Fujifilm X-T3 Review
Usability - How easy is it to use?
For the new X-T3, Fujifilm refined the hybrid analog and digital design introduced with the X-T1
Fujifilm X-T1. It is a highly tactile design that combines traditional mechanical controls with the modern convenience of dual control-dials and an 8-way joystick. Although quite similar to its predecessor, Fujifilm is keen on making continuous improvements to the ergonomics their digital cameras.
The Fuji X-T3 is build upon a solid metal frame with rubber coating front and grip-side back of the camera. The entire camera feels very solid and dense.Weak points come do to hidges. There are two for the rear LCD. While the one enabling vertical tilt is among the most solid, the one for horizontal motion does not feel as durable. There is bit of flex to the plastic of the battery-compartment door which is made of plastic.
This is a mid-size mirrorless camera which makes it a little smaller than a DSLR, more so in depth. The rubber-coated grip at the front is shallow and narrow yet allows reasonable purchase over the camera when paired with a small to medium lens. A rubberized protrusion along the upper-rear edge of the body greatly helps keep the camera steady. Holding the camera, most controls on the grip-side are within comfortable reach. There are controls on the right too but since aperture is usually controlled by a ring around the lens barrel, one has to switch the hand position when changing ISO, Drive Mode.or Deleting files.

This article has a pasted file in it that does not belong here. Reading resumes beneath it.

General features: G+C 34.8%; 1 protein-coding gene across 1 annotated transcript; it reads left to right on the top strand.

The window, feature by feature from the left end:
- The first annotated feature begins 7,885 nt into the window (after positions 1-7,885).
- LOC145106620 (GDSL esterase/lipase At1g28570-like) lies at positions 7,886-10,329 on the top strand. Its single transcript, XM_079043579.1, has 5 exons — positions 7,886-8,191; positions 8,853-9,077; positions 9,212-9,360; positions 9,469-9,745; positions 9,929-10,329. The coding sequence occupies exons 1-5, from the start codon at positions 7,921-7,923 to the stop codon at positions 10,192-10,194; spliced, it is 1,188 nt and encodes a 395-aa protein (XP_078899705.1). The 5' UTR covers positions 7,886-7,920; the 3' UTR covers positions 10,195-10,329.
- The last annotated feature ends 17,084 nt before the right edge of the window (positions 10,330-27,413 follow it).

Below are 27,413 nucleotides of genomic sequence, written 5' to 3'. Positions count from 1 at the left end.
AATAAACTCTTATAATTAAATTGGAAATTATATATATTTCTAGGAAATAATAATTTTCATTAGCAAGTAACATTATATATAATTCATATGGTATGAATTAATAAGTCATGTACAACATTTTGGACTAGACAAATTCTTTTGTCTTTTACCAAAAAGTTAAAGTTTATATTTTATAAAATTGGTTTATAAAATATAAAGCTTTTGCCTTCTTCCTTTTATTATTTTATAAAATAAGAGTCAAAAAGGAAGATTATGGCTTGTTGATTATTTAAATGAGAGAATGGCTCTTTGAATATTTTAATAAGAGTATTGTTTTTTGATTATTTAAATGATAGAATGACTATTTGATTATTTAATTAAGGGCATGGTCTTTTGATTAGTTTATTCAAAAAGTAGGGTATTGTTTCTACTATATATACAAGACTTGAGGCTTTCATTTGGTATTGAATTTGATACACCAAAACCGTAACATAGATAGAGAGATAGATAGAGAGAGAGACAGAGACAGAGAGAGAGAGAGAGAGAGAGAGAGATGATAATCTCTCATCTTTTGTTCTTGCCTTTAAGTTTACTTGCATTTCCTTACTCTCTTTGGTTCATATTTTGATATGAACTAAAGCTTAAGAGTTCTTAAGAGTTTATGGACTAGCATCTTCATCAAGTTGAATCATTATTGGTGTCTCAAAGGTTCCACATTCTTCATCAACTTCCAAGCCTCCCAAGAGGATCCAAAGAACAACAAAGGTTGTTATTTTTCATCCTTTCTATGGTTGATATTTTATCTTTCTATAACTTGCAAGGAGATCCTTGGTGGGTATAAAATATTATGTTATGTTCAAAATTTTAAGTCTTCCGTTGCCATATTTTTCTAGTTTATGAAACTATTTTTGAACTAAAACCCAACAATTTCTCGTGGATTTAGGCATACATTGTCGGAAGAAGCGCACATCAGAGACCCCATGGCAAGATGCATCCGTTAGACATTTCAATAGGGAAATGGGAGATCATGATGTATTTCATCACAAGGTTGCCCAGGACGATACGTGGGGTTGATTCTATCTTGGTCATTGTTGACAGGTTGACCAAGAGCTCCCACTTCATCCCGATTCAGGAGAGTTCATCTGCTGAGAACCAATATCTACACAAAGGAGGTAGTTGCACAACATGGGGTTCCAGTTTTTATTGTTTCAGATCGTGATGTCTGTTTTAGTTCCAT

The front of the X-T3 has a few items around the lens mount. Starting clockwise from the upper-right, there is a standard Sync-Port to connect studio lighting. A 3-way Focus-Mode switch is found at the lower-right. This one selects between Manual, Continuous and Single focus. The Lens-Release is at the lower right of the lens mount. Higher up there is an unmarked customizable button, an AF-assist lamp and the front control-dial above it. The mostly redundant clickable front control-dial now protrudes slightly from the body, making it easier to use than previously. The dial has nice ribs and firm detents.
With three dials, two of them stacked, on the top plate, plus the aperture-ring on most Fujinon X-mount lenses, this is where the action is. All these controls make the top of the X-T3 rather crowded while making it possible to read the camera state without a status display. Although these dials make camera controls very accessible, they are unusually complicated. Top-plate controls from left to right:
The top half of the left-most dial controls ISO sensitivity. This ISO Dial has markings for ISO 200 to 12800 in full-stops with 1/3 steps in between. Within this range, control is direct and ISO can instantly be read. Unfortunately, there is insufficient space for all sensitivies in 1/3 stops, so Fujfilm added ISO 160, L, A and H positions:
- Unsurprisingly, ISO 160 sets the camera to ISO 160 which is the native sensitivity of the X-T3 sensor. All other positions are customizable.
- L accesses one expanded ISO, either 80, 100 or 125.
- H does the same for either ISO 25600 or 51200.
- A accesses either Auto ISO or delegates control over ISO to the front control-dial. Therefore, if the ISO dial is at the A position, senstivity can be set to anything, including one of 3 types of Auto ISO. Each of these can be customized futher in the Shooting Setting menu.